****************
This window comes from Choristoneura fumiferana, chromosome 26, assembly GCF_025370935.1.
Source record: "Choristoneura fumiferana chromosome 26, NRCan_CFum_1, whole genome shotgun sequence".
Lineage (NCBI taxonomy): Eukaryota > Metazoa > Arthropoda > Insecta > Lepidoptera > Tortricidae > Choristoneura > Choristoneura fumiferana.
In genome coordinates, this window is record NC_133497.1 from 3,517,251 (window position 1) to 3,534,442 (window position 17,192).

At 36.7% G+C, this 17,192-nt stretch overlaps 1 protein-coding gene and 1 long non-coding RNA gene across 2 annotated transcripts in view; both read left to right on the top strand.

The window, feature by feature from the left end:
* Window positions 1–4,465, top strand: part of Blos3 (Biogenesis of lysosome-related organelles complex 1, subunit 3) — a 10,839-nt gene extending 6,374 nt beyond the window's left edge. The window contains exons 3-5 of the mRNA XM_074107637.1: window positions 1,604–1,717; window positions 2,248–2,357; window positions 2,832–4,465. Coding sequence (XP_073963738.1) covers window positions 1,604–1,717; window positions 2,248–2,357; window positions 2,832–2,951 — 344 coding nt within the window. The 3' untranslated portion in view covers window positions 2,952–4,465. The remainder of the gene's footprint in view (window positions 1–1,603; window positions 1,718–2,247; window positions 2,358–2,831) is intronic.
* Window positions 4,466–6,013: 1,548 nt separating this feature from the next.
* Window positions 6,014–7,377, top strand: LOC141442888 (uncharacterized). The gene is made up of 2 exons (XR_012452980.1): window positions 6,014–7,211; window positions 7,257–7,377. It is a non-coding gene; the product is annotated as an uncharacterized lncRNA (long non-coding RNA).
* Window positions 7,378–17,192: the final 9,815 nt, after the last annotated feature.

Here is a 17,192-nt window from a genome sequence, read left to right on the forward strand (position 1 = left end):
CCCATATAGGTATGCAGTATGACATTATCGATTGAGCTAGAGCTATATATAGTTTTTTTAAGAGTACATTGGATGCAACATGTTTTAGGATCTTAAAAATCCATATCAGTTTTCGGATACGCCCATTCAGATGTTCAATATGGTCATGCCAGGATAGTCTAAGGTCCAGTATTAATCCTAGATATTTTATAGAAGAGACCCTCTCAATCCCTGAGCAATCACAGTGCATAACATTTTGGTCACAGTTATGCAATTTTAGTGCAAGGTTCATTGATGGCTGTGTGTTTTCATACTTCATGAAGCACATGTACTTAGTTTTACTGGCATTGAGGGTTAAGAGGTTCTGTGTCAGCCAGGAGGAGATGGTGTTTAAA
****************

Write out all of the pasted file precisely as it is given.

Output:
This window comes from Choristoneura fumiferana, chromosome 26, assembly GCF_025370935.1.
Source record: "Choristoneura fumiferana chromosome 26, NRCan_CFum_1, whole genome shotgun sequence".
Lineage (NCBI taxonomy): Eukaryota > Metazoa > Arthropoda > Insecta > Lepidoptera > Tortricidae > Choristoneura > Choristoneura fumiferana.
In genome coordinates, this window is record NC_133497.1 from 3,517,251 (window position 1) to 3,534,442 (window position 17,192).

At 36.7% G+C, this 17,192-nt stretch overlaps 1 protein-coding gene and 1 long non-coding RNA gene across 2 annotated transcripts in view; both read left to right on the top strand.

The window, feature by feature from the left end:
* Window positions 1–4,465, top strand: part of Blos3 (Biogenesis of lysosome-related organelles complex 1, subunit 3) — a 10,839-nt gene extending 6,374 nt beyond the window's left edge. The window contains exons 3-5 of the mRNA XM_074107637.1: window positions 1,604–1,717; window positions 2,248–2,357; window positions 2,832–4,465. Coding sequence (XP_073963738.1) covers window positions 1,604–1,717; window positions 2,248–2,357; window positions 2,832–2,951 — 344 coding nt within the window. The 3' untranslated portion in view covers window positions 2,952–4,465. The remainder of the gene's footprint in view (window positions 1–1,603; window positions 1,718–2,247; window positions 2,358–2,831) is intronic.
* Window positions 4,466–6,013: 1,548 nt separating this feature from the next.
* Window positions 6,014–7,377, top strand: LOC141442888 (uncharacterized). The gene is made up of 2 exons (XR_012452980.1): window positions 6,014–7,211; window positions 7,257–7,377. It is a non-coding gene; the product is annotated as an uncharacterized lncRNA (long non-coding RNA).
* Window positions 7,378–17,192: the final 9,815 nt, after the last annotated feature.

Here is a 17,192-nt window from a genome sequence, read left to right on the forward strand (position 1 = left end):
CCCATATAGGTATGCAGTATGACATTATCGATTGAGCTAGAGCTATATATAGTTTTTTTAAGAGTACATTGGATGCAACATGTTTTAGGATCTTAAAAATCCATATCAGTTTTCGGATACGCCCATTCAGATGTTCAATATGGTCATGCCAGGATAGTCTAAGGTCCAGTATTAATCCTAGATATTTTATAGAAGAGACCCTCTCAATCCCTGAGCAATCACAGTGCATAACATTTTGGTCACAGTTATGCAATTTTAGTGCAAGGTTCATTGATGGCTGTGTGTTTTCATACTTCATGAAGCACATGTACTTAGTTTTACTGGCATTGAGGGTTAAGAGGTTCTGTGTCAGCCAGGAGGAGATGGTGTTTAAA